Montana LINCS Update


Greetings from Montana LINCS
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1Montana ABLE Content Standards Lessons  Lesson #4  Social Studies and Lesson #5 ESOL 

Standards SS 2.8

Click here to access CS Sample Lesson 4:  Social Studies 2.8.

ESOL HB (High Beginning) to ADV (Advanced) - Speaking, Writing, & Reading

Click here to access CS Sample Lesson 5:  ESOL HB - Speaking, Writing, & Reading. 

All Future Lessons

Click here to access all lessons posted.

Don't forget!  Lessons will also be linked from the Content Standards.  Linked lessons are highlighted in yellow. 

2.  Distance Learning Research #4:  Blended Approach

Click here to check out the most recent research.

3.  ESOL Conference 2009 Professional Tasks Posted

As a follow-up to Montana’s first ever adult ESL conference last spring, three practitioners have submitted their reflection assignments to be shared with the rest of the field. These reflections relate back to 3 of the conference presentations – “The Effective Adult ESL Teacher,” “Multilevel ESL Instruction,” and “Technology in Adult ESL.” These writers provide wonderful insights into improving instructional practice by applying information from the conference. Please take a moment to read over these reflections, learn something from a colleague, and submit your own conference follow-up assignment today! Conference reflections should be sent directly to Sarah Young, for review and feedback. For more information or for a reminder about these tasks, please see .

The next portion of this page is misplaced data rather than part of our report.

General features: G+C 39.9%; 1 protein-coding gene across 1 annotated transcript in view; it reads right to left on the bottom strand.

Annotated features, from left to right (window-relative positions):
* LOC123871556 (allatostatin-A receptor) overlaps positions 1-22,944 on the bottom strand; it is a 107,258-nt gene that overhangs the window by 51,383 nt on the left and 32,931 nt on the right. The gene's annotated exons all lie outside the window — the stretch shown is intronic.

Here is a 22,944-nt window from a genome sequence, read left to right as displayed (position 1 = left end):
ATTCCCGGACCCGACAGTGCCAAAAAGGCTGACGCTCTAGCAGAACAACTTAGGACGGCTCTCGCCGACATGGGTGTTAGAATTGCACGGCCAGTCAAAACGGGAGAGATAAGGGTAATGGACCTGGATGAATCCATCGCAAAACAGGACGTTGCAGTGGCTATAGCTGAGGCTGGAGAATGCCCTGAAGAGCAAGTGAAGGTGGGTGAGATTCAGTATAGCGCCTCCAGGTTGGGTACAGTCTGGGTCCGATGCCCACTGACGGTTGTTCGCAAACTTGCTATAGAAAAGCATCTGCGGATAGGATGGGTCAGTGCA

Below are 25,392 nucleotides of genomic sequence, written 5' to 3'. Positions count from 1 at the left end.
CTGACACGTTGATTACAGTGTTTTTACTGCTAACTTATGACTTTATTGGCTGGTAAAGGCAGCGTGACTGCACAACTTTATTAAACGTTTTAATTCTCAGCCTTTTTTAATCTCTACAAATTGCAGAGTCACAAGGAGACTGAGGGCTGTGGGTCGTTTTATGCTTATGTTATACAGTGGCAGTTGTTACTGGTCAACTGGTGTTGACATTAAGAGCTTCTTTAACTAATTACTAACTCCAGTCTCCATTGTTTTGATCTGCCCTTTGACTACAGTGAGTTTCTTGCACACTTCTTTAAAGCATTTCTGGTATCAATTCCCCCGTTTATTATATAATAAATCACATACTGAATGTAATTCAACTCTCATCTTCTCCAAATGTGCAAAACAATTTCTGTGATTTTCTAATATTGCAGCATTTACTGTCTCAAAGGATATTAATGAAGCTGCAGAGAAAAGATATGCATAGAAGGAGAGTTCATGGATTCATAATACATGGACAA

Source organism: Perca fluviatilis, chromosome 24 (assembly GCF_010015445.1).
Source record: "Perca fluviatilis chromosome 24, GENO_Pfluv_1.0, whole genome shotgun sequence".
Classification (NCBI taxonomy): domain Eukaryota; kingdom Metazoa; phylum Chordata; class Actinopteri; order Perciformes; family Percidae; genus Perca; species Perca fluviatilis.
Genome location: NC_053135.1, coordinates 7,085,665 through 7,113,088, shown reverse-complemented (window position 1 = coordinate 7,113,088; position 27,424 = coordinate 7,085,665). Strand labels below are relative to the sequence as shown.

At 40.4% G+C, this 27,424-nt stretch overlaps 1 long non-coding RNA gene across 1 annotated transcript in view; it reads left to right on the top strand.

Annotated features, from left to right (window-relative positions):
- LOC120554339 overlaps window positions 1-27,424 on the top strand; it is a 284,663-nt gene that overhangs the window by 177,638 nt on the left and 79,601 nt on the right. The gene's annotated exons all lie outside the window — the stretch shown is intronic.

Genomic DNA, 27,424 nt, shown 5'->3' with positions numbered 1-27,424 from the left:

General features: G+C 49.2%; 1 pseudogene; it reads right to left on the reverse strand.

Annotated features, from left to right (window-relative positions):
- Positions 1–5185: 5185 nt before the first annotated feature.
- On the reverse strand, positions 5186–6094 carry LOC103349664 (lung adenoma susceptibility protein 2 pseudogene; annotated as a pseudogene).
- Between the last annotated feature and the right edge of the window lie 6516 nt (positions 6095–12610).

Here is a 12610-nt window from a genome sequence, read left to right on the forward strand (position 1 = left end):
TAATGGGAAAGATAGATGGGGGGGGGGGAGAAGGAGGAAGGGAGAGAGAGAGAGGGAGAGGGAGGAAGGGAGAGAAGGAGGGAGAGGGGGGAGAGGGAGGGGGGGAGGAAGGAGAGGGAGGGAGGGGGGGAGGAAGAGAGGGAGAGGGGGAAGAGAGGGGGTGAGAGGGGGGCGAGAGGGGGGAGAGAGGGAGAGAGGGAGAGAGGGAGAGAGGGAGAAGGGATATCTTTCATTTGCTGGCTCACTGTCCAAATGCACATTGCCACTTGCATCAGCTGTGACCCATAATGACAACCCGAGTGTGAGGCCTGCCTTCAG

4.  PEP Talk Resources

Click here to access PEP Talk Resouces. Talk Information

5.  Montana ABLE Leadership Academy:  Student Persistence

Click here to access information about student persistence.

6.  LINCS Update

What is LINCS?

LINCS is a service of the National Institute for Literacy, providing online information and communication networks for adult and family literacy practitioners. LINCS‘ offerings include Discussion Lists, Regional Resource Centers, the Collections, and training opportunities.  Learn more about LINCS on the Web site.

What will I find in the New LINCS Resource Collections?

The three new LINCS Resource Collections, expanded this year, are comprised of items that have completed a rigorous internal and external review. Use these resources directly in the classroom or to guide development of customized programs and classes.   You can find more information about the new Resource Collections on the Web site.

What’s New in the Workforce Competitiveness Resource Collection?

Adult literacy practitioners are increasingly concerned with supporting adults, including English language learners, as they transition to work and to post-secondary education or training. In the Workforce Competitiveness Collection, you will find research papers and articles as well as products and materials on workforce education, English language acquisition, and technology. In addition to using these resources, subscribe to one or more of the LINCS’ electronic Discussion Lists that focus on the topics in the Collection and expand your professional network.